Mhairi Black to stand down at next general election - which other MPs are joining her?

Mhairi Black to stand down at next general election - which other MPs are joining her?

Related video: Ian Blackford’s best PMQs moments as SNP Westminster leader


Mhairi Black, the Scottish National Party's (SNP) deputy Westminster leader and MP for Paisley and Renfrewshire, has become the latest member of parliament to announce they will be stepping down at the next general election.

Ms Black, 28, who has often been praised for "brilliant" and "outstanding" speeches on issues such as reforms to the Gender Recognition Act (she identifies as a lesbian) and the government's now-ditched plans to scrap the Human Rights Act, told Global's News Agents podcast she is "tired" of working in a "toxic environment".

"It's definitely a poisonous place, whether that's because of what folk can get away with in it, or the number of personal motivations and folk having a lot of ulterior motives for things. It's just not a nice place to be in.

"You can never really switch off when you're in Westminster ... and in the run up to the next election, I've realised that'll be almost 10 years that I've been elected. So a third of my life I've spent in Westminster, which gives me the ick," she told Emily Maitlis.

Ms Black became the youngest person to be elected to parliament since 1667 when she won her seat in 2015.

As the next election nears ever closer (the current parliament will dissolve on 17 December next year, at the very latest, with the day of the vote taking place 25 working days later, so January 2025), Ms Black isn’t the only politician to decide they’ve had enough of Westminster.

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Here’s a round-up.

Ian Blackford

Just several months after he quit as the Westminster leader of the Scottish National Party (SNP), Ian Blackford announced he was standing down as a Member of Parliament at the next general election.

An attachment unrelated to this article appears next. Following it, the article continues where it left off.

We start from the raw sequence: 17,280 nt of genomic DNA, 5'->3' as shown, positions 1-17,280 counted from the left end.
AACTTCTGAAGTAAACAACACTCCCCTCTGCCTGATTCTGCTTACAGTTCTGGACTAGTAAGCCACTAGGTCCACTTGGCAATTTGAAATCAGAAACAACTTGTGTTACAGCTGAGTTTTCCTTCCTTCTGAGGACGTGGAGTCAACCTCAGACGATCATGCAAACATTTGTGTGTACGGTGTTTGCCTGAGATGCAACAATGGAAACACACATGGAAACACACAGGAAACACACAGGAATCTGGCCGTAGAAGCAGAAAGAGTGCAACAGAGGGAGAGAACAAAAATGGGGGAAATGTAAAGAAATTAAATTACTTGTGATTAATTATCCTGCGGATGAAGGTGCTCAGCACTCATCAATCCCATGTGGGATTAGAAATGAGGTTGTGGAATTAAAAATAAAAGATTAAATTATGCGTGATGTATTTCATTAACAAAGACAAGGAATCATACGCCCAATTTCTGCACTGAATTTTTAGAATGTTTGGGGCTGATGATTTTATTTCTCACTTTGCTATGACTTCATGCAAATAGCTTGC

The MP for Ross, Skye and Lochaber said last month that he had "thought long and hard" about standing again as an SNP candidate, but confirmed he would not put himself forward.

"Having stood down as SNP Westminster leader, I have gone through a period of reflection as to how I can best assist the party and the cause of independence - a cause I have campaigned for since joining the SNP as a teenager in the 1970s.

"Although I will not be standing for the Westminster parliament at the next election, I look forward to playing my part in the continuing campaign for Scottish independence and supporting our first minister and the SNP as we go forward to the next election and beyond," he said.

Dominic Raab

According to a letter to his local Conservative Association, seen by the Telegraph, Mr Raab reportedly said he has become "increasingly concerned over the last few years about the pressure the job has placed on my young family".

"I will continue to carry out all my responsibilities to my constituents, and provide every support in campaigning so that we win here next year - which I am confident we can do under this prime minister's leadership," he added.

The Esher and Walton MP were already making headlines after a report into bullying allegations last month found he had been "intimidating" and "persistently aggressive" towards officials - a conclusion which saw him quit as deputy prime minister and justice secretary and claim he had been subjected to a "Kafkaesque saga".

Douglas Ross

The MP for Moray and Scottish Conservatives leader, who currently juggles these commitments with being the Member of Scottish Parliament for Highlands and Islands, made it clear all the way back in 2021 that he won't be contesting the Moray seat at the next general election.

Instead, he'll be focussing his attention on the situation in the Scottish Parliament.

In a press release from October 2021 criticising Boundary Commission proposals for the Moray seat, Mr Ross said: "While I have already said I will not be fighting the Moray seat at the next election, as the current MP I can't support the proposals to carve-up the Moray constituency."

He added it has been "a huge honour" to represent his "home area" as MP.

Nadine Dorries

Sharing the news on her TalkTV show Friday Night with Nadine, the ex-culture secretary and Mid Bedfordshire MP said that "despite it being a job that I've loved for every year that I've done it", she is "off" because of behaviour she has to "remove myself from".

"Those MPs who drank the Kool-Aid and got rid of Boris Johnson are already asking themselves the question: who next?

"I'm afraid that the lack of cohesion, the in-fighting, and occasionally the sheer stupidity from those who think, we could have removed a sitting prime minister who secured a higher percentage of the vote share than Tony Blair did in 1997 just three short years ago...

"That they could do that and the public would let us get away with it? I'm afraid it's this behaviour that I now have to just remove myself from," she said.

Ms Dorries even became emotional as she realised she had "said it out loud" and there was "no going back now".

Turning to her studio guests, she asked: "So, guys, did you expect that?"

Well, quite a few of us did, Nadine, if reports of you going off to the House of Lords are to be believed.